Getting UK farming 'match ready' for free trade agreements

nfu parliamentary lunch37_79237

Image: NFU President  Minette Batters and Darren Henry MP

The NFU welcomed a group of MPs to the Farmers’ Club on 29 June to discuss how the government can assist UK farmers to get 'match ready' for future free trade agreements (FTAs) and boost export opportunities for British agri-food products.

The lunch was attended by a number of MPs with an interest in trade, including trade envoys and members of the EFRA and International Trade Select Committees. Speaking at the event, NFU President Minette Batters launched the NFU’s new one-page summary highlighting what the government can do so UK farmers are able to maximise the benefits future FTAs will provide.

Read more about the NFU’s asks in our Getting UK Farming 'Match Ready' for Free Trade Agreements.

Following the event, NFU President Minette Batters said:

“British farmers produce some of the highest quality, safest, most nutritious food in the world and are ready to embrace the opportunities that free trade deals can deliver to export our goods across the globe.

“There are opportunities, such as in the Comprehensive and Progressive Agreement for Trans-Pacific Partnership (CPTPP) for our farmers and food producers to grow their exports significantly, but as we have seen with the recent Australian trade deal, the UK’s future trade policy presents our farmers with many challenges.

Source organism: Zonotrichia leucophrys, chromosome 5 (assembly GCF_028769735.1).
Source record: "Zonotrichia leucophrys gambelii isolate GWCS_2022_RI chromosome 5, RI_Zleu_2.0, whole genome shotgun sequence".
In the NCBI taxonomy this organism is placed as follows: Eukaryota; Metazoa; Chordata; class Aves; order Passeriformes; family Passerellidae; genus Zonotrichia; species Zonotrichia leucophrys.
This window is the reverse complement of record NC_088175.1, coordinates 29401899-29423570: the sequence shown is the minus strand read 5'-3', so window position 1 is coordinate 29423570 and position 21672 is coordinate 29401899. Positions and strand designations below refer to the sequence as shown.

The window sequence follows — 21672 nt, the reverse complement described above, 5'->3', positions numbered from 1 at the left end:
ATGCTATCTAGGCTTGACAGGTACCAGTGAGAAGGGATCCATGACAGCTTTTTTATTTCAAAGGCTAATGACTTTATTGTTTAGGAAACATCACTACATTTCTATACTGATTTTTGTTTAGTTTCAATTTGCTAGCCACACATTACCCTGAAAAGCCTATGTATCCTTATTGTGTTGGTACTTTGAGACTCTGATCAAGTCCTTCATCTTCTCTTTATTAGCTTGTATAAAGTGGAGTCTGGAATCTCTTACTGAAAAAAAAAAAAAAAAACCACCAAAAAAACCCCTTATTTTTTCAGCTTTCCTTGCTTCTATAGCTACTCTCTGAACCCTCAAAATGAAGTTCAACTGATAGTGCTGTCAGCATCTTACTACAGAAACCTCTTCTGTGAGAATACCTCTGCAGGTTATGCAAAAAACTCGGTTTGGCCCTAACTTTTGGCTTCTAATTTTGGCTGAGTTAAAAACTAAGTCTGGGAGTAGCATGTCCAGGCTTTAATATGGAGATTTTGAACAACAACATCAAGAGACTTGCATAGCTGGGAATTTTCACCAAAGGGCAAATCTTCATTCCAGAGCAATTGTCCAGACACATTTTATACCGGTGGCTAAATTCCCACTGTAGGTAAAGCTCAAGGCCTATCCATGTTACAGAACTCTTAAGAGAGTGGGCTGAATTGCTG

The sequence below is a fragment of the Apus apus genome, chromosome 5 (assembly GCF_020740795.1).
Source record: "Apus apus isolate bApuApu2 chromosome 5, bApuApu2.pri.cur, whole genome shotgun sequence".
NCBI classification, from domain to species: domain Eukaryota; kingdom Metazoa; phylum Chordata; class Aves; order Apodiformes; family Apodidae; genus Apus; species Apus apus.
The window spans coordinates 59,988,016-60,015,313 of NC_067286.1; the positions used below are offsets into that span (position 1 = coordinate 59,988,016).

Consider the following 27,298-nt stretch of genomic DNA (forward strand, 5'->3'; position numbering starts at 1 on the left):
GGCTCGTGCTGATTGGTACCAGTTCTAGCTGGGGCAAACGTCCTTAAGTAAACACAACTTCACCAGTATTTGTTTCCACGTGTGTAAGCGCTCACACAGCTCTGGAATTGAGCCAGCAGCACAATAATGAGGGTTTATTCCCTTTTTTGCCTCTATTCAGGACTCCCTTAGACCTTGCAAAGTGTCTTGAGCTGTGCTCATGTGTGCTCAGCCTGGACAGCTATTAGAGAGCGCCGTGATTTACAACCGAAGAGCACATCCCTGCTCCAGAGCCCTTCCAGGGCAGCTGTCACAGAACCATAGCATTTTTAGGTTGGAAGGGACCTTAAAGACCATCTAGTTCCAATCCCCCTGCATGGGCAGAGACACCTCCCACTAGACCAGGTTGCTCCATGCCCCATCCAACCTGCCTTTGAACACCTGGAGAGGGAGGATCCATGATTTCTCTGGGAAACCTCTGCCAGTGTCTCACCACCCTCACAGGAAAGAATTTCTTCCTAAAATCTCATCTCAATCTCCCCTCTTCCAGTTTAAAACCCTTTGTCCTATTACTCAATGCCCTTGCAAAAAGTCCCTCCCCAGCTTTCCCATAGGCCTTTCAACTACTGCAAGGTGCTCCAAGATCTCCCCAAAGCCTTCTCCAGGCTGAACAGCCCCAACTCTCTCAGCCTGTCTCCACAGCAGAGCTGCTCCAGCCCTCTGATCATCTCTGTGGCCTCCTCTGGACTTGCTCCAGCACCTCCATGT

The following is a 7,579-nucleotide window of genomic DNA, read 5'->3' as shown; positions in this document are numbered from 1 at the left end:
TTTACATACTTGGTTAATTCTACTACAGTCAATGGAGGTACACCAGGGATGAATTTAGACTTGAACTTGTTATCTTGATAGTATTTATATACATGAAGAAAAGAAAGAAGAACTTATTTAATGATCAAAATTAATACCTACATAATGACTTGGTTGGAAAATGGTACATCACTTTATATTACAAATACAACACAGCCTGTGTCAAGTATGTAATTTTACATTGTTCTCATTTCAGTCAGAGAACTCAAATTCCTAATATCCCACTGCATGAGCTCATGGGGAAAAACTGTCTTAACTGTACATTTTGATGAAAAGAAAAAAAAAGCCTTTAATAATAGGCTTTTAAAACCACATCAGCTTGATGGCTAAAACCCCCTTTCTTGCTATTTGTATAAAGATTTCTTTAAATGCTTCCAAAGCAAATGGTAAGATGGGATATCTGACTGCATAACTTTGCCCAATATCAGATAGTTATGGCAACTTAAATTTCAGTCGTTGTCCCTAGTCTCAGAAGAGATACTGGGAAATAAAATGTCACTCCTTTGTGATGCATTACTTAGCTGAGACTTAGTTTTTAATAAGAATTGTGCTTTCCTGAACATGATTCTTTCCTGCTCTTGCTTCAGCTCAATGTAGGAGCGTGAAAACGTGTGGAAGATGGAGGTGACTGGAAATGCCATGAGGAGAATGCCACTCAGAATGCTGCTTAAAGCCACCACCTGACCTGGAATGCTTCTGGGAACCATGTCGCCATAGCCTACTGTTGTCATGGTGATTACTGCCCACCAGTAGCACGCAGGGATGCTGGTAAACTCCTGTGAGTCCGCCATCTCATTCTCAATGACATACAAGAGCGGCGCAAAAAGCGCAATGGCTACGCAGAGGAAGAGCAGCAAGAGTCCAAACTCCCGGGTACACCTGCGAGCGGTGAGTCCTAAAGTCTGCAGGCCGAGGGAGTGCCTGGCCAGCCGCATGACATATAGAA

“In order to maximise the opportunities that FTAs provide, the NFU would like to see the government develop a comprehensive agri-food strategy to improve both productivity and exports, as a matter of urgency."

Following the publication of the Trade and Agriculture Commission’s report in March 2021, the NFU is looking forward to a transparent response to all recommendations from the report and would like to see the implementation of a rolling review process to provide a clear picture of the impact of deals on imports, exports, farmgate and consumer food prices, and the UK’s ability to feed itself.

Minette continued:

“Making the most of overseas markets post-Brexit is crucial. The food and drink sector is already working closely with the government to grow export markets. There is more than £60 million of farmer investment in the Agricultural and Horticultural Development Board through levies. Industry is ready and willing to partner with government to build our global ambition and increase the British food brand identity across the world.”

What is the NFU doing?

It is important that the government explains how it will work with farmers in the UK, so they can continue to produce the high-quality food the public wants in the face of huge potential volumes of imports produced in very different systems that the public would not put up with if they were adopted by British farmers.

The NFU and its members stand ready to work with this government on making trade a success and something that can work for both parties.